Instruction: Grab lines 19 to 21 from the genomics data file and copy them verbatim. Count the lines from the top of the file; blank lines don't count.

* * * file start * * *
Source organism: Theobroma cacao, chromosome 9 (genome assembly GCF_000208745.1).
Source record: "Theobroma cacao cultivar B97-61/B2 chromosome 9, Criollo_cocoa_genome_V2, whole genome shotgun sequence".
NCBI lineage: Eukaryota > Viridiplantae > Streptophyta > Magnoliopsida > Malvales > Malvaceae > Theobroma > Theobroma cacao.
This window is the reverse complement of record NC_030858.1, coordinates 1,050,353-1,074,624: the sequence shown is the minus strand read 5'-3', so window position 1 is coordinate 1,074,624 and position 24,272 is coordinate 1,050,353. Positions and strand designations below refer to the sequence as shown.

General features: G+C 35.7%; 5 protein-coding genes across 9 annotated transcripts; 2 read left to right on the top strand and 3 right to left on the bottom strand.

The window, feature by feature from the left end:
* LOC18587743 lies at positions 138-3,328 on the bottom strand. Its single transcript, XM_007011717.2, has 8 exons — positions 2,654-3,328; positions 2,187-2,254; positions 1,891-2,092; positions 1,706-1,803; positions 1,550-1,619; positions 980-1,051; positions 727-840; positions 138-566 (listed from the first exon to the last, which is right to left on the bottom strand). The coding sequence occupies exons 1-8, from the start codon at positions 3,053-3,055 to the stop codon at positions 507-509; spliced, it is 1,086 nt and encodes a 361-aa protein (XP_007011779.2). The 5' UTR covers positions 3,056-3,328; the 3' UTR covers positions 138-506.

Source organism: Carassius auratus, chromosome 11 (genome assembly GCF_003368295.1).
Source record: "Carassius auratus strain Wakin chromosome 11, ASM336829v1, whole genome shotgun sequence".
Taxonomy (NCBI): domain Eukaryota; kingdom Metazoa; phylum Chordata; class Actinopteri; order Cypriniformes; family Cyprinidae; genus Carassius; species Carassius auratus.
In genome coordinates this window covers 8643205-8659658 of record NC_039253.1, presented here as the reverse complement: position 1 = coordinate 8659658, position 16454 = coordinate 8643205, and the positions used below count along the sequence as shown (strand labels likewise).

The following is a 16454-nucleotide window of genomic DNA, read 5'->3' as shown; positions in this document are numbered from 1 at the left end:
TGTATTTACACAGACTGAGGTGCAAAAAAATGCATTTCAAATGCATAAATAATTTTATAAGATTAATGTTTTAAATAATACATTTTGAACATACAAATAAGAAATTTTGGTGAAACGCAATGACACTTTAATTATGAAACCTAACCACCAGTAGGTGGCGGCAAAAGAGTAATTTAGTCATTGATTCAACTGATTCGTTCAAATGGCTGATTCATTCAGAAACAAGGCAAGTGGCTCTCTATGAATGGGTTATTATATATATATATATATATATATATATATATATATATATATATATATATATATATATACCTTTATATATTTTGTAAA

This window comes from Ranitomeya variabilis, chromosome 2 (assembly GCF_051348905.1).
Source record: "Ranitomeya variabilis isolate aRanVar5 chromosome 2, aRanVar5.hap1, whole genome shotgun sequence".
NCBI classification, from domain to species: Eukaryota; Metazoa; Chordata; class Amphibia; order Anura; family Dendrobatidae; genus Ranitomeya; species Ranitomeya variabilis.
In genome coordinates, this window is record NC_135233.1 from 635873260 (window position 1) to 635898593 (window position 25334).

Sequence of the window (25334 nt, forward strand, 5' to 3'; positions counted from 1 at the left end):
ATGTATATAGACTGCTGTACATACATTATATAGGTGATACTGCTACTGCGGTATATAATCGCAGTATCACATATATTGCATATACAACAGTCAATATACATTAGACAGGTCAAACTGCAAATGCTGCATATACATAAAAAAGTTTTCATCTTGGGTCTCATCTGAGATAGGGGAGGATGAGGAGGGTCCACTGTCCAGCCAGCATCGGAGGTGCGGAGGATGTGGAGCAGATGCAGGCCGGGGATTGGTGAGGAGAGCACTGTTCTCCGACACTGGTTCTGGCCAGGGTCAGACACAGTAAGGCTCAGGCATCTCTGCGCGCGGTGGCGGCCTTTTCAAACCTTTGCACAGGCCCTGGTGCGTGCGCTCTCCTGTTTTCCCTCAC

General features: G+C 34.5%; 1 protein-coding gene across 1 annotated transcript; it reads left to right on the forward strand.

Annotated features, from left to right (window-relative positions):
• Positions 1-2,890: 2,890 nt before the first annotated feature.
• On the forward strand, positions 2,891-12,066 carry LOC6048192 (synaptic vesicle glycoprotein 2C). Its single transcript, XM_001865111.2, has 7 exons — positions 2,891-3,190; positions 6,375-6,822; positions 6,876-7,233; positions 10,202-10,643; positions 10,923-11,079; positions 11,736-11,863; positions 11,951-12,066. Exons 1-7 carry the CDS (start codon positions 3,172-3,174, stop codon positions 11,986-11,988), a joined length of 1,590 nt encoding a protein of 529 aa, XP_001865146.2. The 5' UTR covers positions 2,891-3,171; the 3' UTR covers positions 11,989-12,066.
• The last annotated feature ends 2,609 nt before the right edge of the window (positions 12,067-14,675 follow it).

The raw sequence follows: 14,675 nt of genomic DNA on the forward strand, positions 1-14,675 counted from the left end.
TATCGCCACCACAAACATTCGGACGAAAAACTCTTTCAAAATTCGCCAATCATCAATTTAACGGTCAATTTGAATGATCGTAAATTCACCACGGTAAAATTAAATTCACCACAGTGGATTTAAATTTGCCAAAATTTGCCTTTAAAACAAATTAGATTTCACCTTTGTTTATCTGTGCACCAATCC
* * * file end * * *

ATGTATATAGACTGCTGTACATACATTATATAGGTGATACTGCTACTGCGGTATATAATCGCAGTATCACATATATTGCATATACAACAGTCAATATACATTAGACAGGTCAAACTGCAAATGCTGCATATACATAAAAAAGTTTTCATCTTGGGTCTCATCTGAGATAGGGGAGGATGAGGAGGGTCCACTGTCCAGCCAGCATCGGAGGTGCGGAGGATGTGGAGCAGATGCAGGCCGGGGATTGGTGAGGAGAGCACTGTTCTCCGACACTGGTTCTGGCCAGGGTCAGACACAGTAAGGCTCAGGCATCTCTGCGCGCGGTGGCGGCCTTTTCAAACCTTTGCACAGGCCCTGGTGCGTGCGCTCTCCTGTTTTCCCTCAC

General features: G+C 34.5%; 1 protein-coding gene across 1 annotated transcript; it reads left to right on the forward strand.

Annotated features, from left to right (window-relative positions):